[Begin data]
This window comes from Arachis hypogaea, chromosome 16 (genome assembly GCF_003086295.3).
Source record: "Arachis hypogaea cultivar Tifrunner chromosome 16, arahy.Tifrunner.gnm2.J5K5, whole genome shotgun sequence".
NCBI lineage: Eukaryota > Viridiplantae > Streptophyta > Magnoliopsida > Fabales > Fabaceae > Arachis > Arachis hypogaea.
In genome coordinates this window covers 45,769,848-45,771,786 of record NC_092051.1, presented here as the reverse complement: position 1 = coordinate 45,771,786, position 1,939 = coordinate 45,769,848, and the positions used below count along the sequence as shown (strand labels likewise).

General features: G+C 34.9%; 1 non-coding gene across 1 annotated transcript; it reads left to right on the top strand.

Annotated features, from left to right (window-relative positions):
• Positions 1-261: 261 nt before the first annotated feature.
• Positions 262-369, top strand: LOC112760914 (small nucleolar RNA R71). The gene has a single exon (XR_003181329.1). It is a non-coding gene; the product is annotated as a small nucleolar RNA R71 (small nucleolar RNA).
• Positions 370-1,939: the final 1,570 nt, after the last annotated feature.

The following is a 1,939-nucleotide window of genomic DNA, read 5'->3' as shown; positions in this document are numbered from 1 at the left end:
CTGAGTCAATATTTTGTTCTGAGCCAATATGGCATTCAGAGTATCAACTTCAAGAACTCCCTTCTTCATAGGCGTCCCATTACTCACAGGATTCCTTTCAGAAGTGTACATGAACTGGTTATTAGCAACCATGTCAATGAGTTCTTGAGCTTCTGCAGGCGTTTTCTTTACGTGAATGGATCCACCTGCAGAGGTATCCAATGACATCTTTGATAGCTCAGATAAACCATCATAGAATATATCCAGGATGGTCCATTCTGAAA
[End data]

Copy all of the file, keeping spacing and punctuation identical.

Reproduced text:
This window comes from Arachis hypogaea, chromosome 16 (genome assembly GCF_003086295.3).
Source record: "Arachis hypogaea cultivar Tifrunner chromosome 16, arahy.Tifrunner.gnm2.J5K5, whole genome shotgun sequence".
NCBI lineage: Eukaryota > Viridiplantae > Streptophyta > Magnoliopsida > Fabales > Fabaceae > Arachis > Arachis hypogaea.
In genome coordinates this window covers 45,769,848-45,771,786 of record NC_092051.1, presented here as the reverse complement: position 1 = coordinate 45,771,786, position 1,939 = coordinate 45,769,848, and the positions used below count along the sequence as shown (strand labels likewise).

General features: G+C 34.9%; 1 non-coding gene across 1 annotated transcript; it reads left to right on the top strand.

Annotated features, from left to right (window-relative positions):
• Positions 1-261: 261 nt before the first annotated feature.
• Positions 262-369, top strand: LOC112760914 (small nucleolar RNA R71). The gene has a single exon (XR_003181329.1). It is a non-coding gene; the product is annotated as a small nucleolar RNA R71 (small nucleolar RNA).
• Positions 370-1,939: the final 1,570 nt, after the last annotated feature.

The following is a 1,939-nucleotide window of genomic DNA, read 5'->3' as shown; positions in this document are numbered from 1 at the left end:
CTGAGTCAATATTTTGTTCTGAGCCAATATGGCATTCAGAGTATCAACTTCAAGAACTCCCTTCTTCATAGGCGTCCCATTACTCACAGGATTCCTTTCAGAAGTGTACATGAACTGGTTATTAGCAACCATGTCAATGAGTTCTTGAGCTTCTGCAGGCGTTTTCTTTACGTGAATGGATCCACCTGCAGAGGTATCCAATGACATCTTTGATAGCTCAGATAAACCATCATAGAATATATCCAGGATGGTCCATTCTGAAA